Sunday, August 11, 2019

Alta Langa DOCG: Piemonte's burgeoning answer to Franciacorta?

During the Labor of Love pre-launch dinner party, Giampiero Cordero, the Sommelier at Ristorante Il Centro (Prioca d'Alba), introduced me to a sparkling wine -- Contratto Metodo Classico -- with which I was unfamiliar. The wine was intriguing so I sought out Giampiero later on in the evening, seeking additional information. He indicated that the wine was from a new sparkling wine DOCG called Alta Langa and promised to make arrangements for me to visit the winery on the Saturday post the dinner. He did make the arrangements and Parlo and I did make the visit. Before discussing the winery and its wines, I provide some background on the region.

The leading lights of Italian sparkling wine are Prosecco, Franciacorta, and Asti. If you confine your horizon to Piemonte, Asti and Moscato d'Asti are the most prominent. Alta Langa -- DOC in 2002, DOCG in 2011 -- is the new kid on the sparkling-wine block but the combination of its terroir, traditional Champagne varieties, traditional production method, skilled growers, and savvy producers bode well for the future.


Growers in the region have looked enviously at Champagne since the early 1800s. So much so that the Counts of Sumbay planted Chardonnay and Pinot Noir vines with an eye to making a Champagne-like sparkling wine. The chart below summarizes the history of the effort to make a Metodo Classico wine in Piemonte.

The Alta Langa DOCG is spread over 142 communes in the provinces of Alessandria, Asti, and Cuneo. Given the geographic scope of the region, one encounters a variety of climates, exposures, elevations and soil types. In general, the soil is a mildly fertile calcareous clay marl.

Vineyards are required to be planted at 250 m and above on the region's steep, terraced hillsides. Allowed varieties are Pinot Noir and Chardonnay and other non-aromatic grapes. Planting density is a minimum of 4000 vines/ha with the vines trained using the low espalier system and pruned traditional Guyot and spurred cordon. The maximum allowed yield is 11,000 kg/ha.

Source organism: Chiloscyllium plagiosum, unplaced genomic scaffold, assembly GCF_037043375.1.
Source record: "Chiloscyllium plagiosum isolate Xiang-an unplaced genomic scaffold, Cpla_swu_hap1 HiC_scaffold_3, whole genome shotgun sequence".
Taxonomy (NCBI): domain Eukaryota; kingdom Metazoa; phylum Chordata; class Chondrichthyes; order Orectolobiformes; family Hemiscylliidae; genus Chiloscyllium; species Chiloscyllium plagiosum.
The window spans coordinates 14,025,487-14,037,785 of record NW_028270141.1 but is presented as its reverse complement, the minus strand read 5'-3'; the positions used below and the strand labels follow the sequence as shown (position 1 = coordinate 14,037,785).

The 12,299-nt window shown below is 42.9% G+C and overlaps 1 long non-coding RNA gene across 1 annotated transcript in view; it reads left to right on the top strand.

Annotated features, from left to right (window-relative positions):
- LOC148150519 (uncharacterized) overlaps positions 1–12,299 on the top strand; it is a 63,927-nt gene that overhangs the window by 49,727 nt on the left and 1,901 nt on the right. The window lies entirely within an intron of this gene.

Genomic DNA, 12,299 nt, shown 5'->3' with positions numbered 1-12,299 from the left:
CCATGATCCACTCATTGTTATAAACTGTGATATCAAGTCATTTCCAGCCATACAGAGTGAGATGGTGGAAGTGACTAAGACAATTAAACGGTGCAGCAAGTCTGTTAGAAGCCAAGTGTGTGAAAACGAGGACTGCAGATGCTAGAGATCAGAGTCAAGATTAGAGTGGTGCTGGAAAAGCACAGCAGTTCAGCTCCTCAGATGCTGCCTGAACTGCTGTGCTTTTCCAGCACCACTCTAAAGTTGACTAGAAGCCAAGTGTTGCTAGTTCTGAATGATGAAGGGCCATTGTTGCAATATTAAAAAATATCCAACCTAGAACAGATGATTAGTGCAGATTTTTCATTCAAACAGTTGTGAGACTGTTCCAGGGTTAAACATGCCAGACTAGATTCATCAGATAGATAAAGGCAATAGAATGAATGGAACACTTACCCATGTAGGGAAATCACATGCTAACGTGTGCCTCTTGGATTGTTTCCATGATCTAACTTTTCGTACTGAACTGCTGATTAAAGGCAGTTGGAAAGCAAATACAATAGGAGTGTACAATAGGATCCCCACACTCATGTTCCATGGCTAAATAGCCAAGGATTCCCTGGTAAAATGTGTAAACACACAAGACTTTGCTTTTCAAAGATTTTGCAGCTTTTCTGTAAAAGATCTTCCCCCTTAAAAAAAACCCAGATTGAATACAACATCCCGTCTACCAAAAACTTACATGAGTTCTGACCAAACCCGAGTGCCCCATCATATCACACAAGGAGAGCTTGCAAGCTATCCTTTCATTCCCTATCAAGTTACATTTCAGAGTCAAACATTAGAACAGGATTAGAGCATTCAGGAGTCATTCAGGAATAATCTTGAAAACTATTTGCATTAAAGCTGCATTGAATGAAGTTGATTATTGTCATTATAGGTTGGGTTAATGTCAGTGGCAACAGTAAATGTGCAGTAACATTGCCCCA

As is the case in Champagne, the Alta Langa producers -- 27 currently -- do not grow enough fruit to meet their needs. That gap is bridged with fruit from 80 growers who own their land and are guaranteed producer-payment for their grapes and labor.

Alta Langa DOCG covers a Spumante and Spumante Rosata, each built from a minimum of 90% Chardonnay and/or Pinot Noir and a maximum of 10% non-aromatic grape(s), fermented in the traditional method, and aged for a minimum of 30 months on the lees. A Riserva has to spend 36 months on the lees. An Alta Langa Rosso DOC has the same varietal requirements but no stated aging requirement.

Using Avezza Paolo's (one of the producers) practices as an example, the grapes are hand-harvested (a requirement) and taken to the cellar where they are crushed whole. Only the free-run juice is fermented.

Most of the producers ferment in stainless steel tanks but Bera Valter uses a mix of stainless steel and wood, with the majority done in steel. The base wine is placed under crown seal with the liqueur de tirage for the second fermentation (Bretta Rossa blends in a small amount of cuvée from the prior year's production.). The wine rests on its lees for a minimum of 30 months prior to disgorgement and dosage. The aforementioned Contratto always produces a vintage wine with zero dosage and a minimum of 48 months on the lees.

Franciacorta is the most significant Metodo Classico wine in Italy so some comparisons are in order.

Category Franciacorta Alta Langa
First Sparkling wine
Size (ha)
Grape sources Estates (104) Estates and Growers (107)
Soils Glacial morainic (4 types) Calcareous clay marl
Elevation “Gentle hills” Minimum 250 m

One of the things that I find disconcerting about Franciacorta is its richness. This stems from fruit ripening afforded by its relatively southerly location and acidity-robbing, low elevation vineyards. Alta Langa has the potential to produce a crisper sparkling wine given its more northerly provenance and its relatively high elevation.

The Piemonte region has a good track record in handling the Chardonnay grape. While not in the same geographic region, Gaja's Chardonnays take a back seat to no one and I am personally enamored with Aldo Conterno's Bussiador.

In most of the cases, the Alta Langa product is one component of a red-wine centric portfolio for both the growers and the producers. Contratto is one of the exceptions in that it is a standalone sparkling wine establishment within the broader Rivetti portfolio. The challenge for the region will be its relatively small size in a red-wine centric region where there will always be competition for attention and vineyard space vis a vis the the region's red wines.

©Wine -- Mise en abyme

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